Sunday, October 21, 2018

What happens when a baby dies?

“One always wonders about roads not taken.” Warren Christopher

  Some of the most beautiful roads you’ll ever travel are small side roads that deviate a bit from your main destination. Over the years I’ve traveled many of them. For example, in the Appalachians, it seems like any small road that’s a bit off the beaten path delivers tantalizing eye-candy. It’s one reason that I prefer to drive. It lets me savor the beauty of God’s creation.
  Studying the Bible is like that. To see some of Scripture’s richest and most encouraging truths, it takes extra time and even a few detours from the destined path. Because of the limitations of time many beautiful sideroads must be hurried by each week. Last Sunday we had to hurry by a very comforting truth. It’s one that touches nearly everyone in our church family: What happens when a child or baby dies? As we worked our way through Luke 18:15-17, Jesus said, “Let the children come to me, and do not hinder them, for to such belongs the kingdom of God.”
  Many in our church family have experienced a miscarriage or lost a child. Some had an abortion or someone close to them had one. There are special needs children who never develop the mental capacity to make a cognitive decision to follow Christ. So, what happens to all of these individuals when they die? Does Scripture say anything about this? And what can we share from Scripture to parents or loved ones on the death of a child?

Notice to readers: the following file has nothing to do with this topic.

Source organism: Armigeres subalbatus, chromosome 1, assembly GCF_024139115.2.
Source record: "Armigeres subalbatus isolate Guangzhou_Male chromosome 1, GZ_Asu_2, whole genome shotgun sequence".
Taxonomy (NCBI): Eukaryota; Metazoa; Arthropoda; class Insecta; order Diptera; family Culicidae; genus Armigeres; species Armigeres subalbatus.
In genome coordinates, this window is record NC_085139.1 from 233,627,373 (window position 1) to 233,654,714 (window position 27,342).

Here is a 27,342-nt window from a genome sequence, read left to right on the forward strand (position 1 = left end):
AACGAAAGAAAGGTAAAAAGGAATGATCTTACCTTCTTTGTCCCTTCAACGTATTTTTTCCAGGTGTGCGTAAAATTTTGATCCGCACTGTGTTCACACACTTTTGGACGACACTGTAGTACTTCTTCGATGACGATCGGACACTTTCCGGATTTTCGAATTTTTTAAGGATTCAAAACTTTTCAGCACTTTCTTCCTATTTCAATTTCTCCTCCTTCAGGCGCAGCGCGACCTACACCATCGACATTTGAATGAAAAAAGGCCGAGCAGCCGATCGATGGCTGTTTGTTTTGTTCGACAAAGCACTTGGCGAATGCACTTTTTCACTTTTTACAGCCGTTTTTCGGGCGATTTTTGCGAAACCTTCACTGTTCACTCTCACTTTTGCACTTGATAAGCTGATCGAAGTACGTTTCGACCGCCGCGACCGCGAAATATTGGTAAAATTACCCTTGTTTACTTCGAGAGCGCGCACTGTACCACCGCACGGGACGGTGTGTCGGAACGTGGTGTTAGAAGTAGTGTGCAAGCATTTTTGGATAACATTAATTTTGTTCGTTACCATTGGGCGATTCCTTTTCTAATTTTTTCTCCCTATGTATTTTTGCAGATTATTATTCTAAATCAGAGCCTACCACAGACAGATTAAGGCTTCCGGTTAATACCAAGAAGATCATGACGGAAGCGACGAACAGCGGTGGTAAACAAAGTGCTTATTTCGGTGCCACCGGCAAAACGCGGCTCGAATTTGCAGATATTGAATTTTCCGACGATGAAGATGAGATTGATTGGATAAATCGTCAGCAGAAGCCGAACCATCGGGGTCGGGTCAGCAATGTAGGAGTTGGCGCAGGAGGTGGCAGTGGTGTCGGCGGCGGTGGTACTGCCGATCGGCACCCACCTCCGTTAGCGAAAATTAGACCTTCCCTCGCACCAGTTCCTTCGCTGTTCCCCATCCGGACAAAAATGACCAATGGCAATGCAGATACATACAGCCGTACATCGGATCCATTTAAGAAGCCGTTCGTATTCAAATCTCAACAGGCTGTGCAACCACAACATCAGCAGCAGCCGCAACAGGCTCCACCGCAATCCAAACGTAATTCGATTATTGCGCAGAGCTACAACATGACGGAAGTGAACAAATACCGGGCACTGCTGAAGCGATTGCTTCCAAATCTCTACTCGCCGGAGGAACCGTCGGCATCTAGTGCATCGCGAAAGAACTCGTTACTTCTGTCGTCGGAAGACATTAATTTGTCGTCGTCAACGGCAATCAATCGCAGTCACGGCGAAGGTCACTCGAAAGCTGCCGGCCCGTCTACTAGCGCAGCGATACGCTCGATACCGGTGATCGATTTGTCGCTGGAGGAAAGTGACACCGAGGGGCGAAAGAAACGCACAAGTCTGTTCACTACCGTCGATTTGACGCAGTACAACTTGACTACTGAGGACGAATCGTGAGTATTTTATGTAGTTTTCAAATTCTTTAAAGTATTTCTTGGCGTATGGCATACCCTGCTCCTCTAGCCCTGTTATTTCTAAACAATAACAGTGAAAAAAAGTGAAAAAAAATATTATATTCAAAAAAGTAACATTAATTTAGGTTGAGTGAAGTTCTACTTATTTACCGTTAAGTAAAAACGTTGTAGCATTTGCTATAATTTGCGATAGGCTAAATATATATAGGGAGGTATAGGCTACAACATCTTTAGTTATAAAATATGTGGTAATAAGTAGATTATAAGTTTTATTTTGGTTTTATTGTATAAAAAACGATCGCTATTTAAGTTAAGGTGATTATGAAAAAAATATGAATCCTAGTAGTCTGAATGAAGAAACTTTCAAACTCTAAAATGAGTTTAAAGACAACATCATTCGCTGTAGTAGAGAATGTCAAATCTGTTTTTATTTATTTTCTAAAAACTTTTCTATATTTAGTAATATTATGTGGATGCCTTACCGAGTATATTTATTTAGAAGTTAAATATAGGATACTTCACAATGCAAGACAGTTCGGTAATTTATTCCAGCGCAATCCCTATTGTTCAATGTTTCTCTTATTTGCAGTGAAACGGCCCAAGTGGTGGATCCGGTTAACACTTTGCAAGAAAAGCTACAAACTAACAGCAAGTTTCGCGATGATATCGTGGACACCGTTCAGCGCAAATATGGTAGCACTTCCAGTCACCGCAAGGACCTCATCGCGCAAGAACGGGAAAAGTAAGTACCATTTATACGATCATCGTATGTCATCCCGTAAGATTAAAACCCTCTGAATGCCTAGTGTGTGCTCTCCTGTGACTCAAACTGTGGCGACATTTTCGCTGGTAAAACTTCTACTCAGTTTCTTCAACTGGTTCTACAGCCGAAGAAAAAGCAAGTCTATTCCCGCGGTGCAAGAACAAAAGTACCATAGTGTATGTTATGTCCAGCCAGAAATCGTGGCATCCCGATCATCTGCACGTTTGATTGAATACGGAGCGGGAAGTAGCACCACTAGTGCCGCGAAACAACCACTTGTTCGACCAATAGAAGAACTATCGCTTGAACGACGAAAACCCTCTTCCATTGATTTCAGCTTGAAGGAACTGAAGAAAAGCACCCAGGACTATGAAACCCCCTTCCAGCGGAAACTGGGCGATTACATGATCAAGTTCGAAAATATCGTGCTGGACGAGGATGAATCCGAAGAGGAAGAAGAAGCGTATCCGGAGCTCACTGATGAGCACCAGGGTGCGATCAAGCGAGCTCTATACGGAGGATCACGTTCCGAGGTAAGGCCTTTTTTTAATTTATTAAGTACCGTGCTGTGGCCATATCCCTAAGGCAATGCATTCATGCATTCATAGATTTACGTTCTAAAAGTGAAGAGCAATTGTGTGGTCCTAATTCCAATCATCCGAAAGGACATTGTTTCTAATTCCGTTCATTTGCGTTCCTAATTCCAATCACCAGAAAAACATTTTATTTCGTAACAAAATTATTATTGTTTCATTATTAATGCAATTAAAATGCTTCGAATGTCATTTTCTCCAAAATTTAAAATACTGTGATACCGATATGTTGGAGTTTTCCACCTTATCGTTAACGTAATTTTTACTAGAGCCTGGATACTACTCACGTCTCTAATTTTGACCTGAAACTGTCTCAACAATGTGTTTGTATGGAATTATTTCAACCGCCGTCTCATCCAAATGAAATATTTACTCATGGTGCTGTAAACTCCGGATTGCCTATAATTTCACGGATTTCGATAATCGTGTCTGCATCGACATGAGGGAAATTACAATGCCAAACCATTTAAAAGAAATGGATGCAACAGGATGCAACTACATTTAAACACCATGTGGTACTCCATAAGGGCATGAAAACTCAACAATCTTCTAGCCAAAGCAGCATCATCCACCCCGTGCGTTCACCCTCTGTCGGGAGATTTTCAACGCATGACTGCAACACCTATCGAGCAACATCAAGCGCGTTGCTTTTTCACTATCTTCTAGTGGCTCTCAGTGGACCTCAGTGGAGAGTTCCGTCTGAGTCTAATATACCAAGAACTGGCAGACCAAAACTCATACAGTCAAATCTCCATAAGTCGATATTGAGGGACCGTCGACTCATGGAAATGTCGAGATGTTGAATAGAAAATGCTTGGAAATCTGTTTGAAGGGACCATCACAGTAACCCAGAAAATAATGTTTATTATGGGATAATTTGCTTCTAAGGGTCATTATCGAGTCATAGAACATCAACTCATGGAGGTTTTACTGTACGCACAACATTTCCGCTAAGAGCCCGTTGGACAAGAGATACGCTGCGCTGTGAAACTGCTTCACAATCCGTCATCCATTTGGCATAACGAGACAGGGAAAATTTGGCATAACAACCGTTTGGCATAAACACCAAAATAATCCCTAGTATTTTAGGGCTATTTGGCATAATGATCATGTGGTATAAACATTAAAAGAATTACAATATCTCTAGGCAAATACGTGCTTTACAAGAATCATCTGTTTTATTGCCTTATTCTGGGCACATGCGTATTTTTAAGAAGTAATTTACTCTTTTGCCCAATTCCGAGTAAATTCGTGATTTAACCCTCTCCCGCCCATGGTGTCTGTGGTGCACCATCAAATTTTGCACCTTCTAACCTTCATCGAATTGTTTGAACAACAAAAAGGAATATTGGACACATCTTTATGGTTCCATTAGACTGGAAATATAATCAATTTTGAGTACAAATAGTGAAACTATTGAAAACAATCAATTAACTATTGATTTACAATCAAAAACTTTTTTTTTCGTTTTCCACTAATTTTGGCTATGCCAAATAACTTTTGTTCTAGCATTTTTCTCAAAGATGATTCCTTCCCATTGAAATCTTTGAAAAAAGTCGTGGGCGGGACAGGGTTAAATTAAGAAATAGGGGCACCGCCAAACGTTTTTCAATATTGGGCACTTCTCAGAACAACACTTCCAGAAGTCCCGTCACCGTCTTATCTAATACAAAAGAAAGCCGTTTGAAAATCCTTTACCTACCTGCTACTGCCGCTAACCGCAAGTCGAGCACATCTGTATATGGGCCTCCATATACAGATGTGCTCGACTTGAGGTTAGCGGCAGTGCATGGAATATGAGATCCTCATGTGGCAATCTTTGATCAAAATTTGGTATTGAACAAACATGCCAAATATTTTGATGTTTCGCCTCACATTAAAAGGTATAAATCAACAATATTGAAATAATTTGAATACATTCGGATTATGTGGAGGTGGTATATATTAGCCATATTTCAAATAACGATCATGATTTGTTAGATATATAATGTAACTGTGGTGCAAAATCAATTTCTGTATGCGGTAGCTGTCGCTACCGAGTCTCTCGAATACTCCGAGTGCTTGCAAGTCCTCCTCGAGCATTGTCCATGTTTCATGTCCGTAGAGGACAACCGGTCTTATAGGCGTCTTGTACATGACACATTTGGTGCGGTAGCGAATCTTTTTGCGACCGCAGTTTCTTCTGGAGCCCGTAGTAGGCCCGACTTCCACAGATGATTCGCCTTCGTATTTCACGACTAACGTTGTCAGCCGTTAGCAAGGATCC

In the normal order of life, children bury their parents. A child’s death reverses this order. For those parents and families, life will never be the same. It’s a wound that will never totally heal this side of heaven.
  Shortly after 9/11, Larry King, interviewed nationally known author and pastor, John MacArthur. During the live interview, Larry fired a question at Pastor MacArthur that seemingly came out of nowhere. King’s question reveals a nagging, troubling issue in the human heart: “What about a two-year-old baby crushed at the bottom of the World Trade Center?” To which MacArthur responded, “Instant heaven.”
  It’s a heartrending question that plagues Christians and non-Christians alike: What happens to children that die? It’s a very real question. It’s estimated that up to 25% of all human conceptions never complete the 20th week of pregnancy. Neo-natal death, (death in the womb), para-natal death, (death at the time of birth), occur in massive numbers even in our day of medical advancement. We have a larger population in the world than we’ve ever had, yet even with a lower infant mortality rate than we’ve ever had, there are still massive amounts of childhood deaths.
  25,000 children under five die every day. That’s over nine million each year. Take that number, nine million annually, and keep adding years. The numbers of young deaths are staggering. So, the question, What happens to them? Where are they? has monumental significance. Jesus’ words are so comforting, “Let the children come to me, and do not hinder them, for to such belongs the kingdom of God.”